Moscow – Day 2

After I had read that no backpacks or cameras were allowed at Lenin’s Mausoleum, I decided to skip it. It sounded like a time-waster to find some place to put my stuff. Instead, I decided to visit the Winzavod Museum of Contemporary Art. It had been recommended to me by the Erarta Museum in St.Petersburg, and it was also included in the Top Ten Things to Do in Moscow by TIME Magazine. Here’s Winzavod’s English website.

In spite of TIME Magazine saying it was just “behind the Kurskiy train station”, this museum was not easy to find. I’d taken several screen shots of Google Maps before leaving my hotel and still I wandered around looking for it, until I realised the manned gate for trucks I had walked past earlier was actually the road with no name on Google Maps where the museum entrance was supposed to be. And not a single sign in English to be seen anywhere. This is very strange for a museum of contemporary art with an English website. Maybe people in the neighbourhood would object to a sign in English while a website in English is OK?

Trying to find the art was equally difficult. No-one I asked spoke any English, and when I finally understood that the truckers’ booth at the gate was actually the ticket office, did I realise that Winzavod opens at 12.00 noon or 2.00 PM (unclear which). Since I didn’t want to wait up to 4.5 hours for the museum to open, I left. Hugely disappointing. I took pictures of the only two outdoor exhibits I could find: one corny crocodile and a cool-looking eye.

Quickly checking with my Lonely Planet guide, I discovered that the thing to do on Day 2 in Moscow was to visit the Novodevichy Convent. With no time to lose or much time to do any research, I headed for the Novodevichy Convent. And I was not disappointed. The convent was set in beautiful grounds inside high thick walls.

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The main Smolensky Cathedral had gilded domes, just like the churches in the Kremlin.

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But unlike the Kremlin, taking photos was actually permitted (if you paid an extra fee). The iconostasis was pretty impressive.

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And the frescoes covering all the walls were also very beautiful.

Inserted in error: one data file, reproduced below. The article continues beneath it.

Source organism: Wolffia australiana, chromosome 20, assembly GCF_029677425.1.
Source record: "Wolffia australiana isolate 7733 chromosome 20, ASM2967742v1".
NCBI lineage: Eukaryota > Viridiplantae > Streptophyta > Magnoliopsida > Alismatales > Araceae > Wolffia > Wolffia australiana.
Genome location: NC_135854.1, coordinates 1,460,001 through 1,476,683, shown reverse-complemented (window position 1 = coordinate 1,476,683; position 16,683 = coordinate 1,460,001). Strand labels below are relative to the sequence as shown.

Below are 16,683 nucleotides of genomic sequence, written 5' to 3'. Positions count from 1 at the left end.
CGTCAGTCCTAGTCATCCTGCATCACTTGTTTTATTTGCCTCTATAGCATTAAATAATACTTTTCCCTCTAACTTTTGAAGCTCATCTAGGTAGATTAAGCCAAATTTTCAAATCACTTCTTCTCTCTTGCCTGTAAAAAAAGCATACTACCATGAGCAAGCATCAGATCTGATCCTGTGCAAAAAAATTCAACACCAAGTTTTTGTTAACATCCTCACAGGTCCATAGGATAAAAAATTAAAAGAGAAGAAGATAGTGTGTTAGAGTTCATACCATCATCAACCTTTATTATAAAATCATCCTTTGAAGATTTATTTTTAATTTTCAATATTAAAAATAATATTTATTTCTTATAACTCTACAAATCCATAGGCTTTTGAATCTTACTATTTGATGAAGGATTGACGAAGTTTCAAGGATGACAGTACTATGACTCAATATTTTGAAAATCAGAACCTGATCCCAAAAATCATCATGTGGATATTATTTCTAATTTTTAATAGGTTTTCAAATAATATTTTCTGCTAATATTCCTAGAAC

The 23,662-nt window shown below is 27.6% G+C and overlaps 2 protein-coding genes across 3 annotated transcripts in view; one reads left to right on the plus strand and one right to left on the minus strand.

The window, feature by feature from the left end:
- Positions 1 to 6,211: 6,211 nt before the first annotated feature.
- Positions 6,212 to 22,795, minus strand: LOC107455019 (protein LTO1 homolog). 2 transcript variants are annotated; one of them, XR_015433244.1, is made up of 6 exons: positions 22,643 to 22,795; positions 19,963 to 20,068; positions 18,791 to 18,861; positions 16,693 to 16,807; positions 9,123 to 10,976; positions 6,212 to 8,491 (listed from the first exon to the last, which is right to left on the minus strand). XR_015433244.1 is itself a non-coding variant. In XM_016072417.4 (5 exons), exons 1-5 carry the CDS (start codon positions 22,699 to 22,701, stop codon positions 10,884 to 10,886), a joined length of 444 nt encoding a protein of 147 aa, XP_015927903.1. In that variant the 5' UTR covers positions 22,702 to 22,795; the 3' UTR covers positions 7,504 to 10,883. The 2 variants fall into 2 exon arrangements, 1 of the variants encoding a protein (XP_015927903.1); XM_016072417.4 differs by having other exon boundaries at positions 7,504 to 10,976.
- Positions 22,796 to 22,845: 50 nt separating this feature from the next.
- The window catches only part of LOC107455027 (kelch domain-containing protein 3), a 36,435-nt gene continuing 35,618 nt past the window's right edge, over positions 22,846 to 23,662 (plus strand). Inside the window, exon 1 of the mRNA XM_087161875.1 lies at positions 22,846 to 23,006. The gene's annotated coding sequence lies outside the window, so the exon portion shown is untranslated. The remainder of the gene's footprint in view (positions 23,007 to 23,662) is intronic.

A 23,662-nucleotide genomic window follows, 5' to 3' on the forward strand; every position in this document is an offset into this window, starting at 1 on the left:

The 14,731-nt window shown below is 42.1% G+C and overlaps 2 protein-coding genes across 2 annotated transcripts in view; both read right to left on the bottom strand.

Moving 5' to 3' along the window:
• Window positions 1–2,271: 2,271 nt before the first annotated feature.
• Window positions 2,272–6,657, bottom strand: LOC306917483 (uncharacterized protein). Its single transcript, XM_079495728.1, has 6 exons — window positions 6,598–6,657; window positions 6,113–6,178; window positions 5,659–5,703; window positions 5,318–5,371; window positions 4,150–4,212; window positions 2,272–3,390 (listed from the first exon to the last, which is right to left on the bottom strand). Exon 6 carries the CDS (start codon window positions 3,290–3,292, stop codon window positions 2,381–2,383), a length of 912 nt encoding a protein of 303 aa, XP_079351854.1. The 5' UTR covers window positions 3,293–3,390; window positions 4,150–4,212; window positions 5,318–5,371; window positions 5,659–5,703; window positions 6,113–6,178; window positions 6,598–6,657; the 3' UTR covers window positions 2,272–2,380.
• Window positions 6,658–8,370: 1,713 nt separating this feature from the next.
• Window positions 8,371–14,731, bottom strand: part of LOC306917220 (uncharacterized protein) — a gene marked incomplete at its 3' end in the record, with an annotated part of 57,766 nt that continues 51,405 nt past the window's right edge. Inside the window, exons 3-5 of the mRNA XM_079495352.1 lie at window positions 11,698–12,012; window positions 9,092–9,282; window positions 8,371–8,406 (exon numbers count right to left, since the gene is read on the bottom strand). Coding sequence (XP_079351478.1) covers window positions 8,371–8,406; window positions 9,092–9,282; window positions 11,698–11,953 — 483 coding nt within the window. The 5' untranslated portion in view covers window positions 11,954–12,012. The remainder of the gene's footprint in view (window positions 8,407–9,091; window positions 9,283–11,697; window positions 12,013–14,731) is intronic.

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The lady supervisor in the cathedral was very conscientious. I think she told me four times not to touch the frescoes, even though I never walked near them (it was raining outside). In the end, she told me to put my backpack in a corner. Maybe they normally have got lots of visitors wobbling around on unsteady legs with wet raincoats?

The lady who checked my ticket was a bit more positive. She was so delighted every time I showed her pictures I had just taken on my iPad, and she kept suggesting different things to photograph.

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Another large church at the convent, the Assumption Church, was incredibly beautiful as well. It was also one of those moments I will remember from Moscow. As soon as I entered the church, it started raining heavily. I just sat there in the very back, listening to the pouring rain and watching visitors lighting their candles.

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With very little time left before my train, I decided on a quick visit to Gorky Park. It was on the way there, I walked by the first and only cafe I saw for the whole two days I was in Moscow. A huge difference to St.Petersburg, where there were cafes everywhere. Do Muscovites disapprove of cafes? Anyway, this cafe was very busy and had super-yummy sandwiches.

Gorky Park was green and lush, and had I stayed longer in Moscow, I would visited it for longer. However, this was the moment to head for the Yaroslavsky train station and my train.

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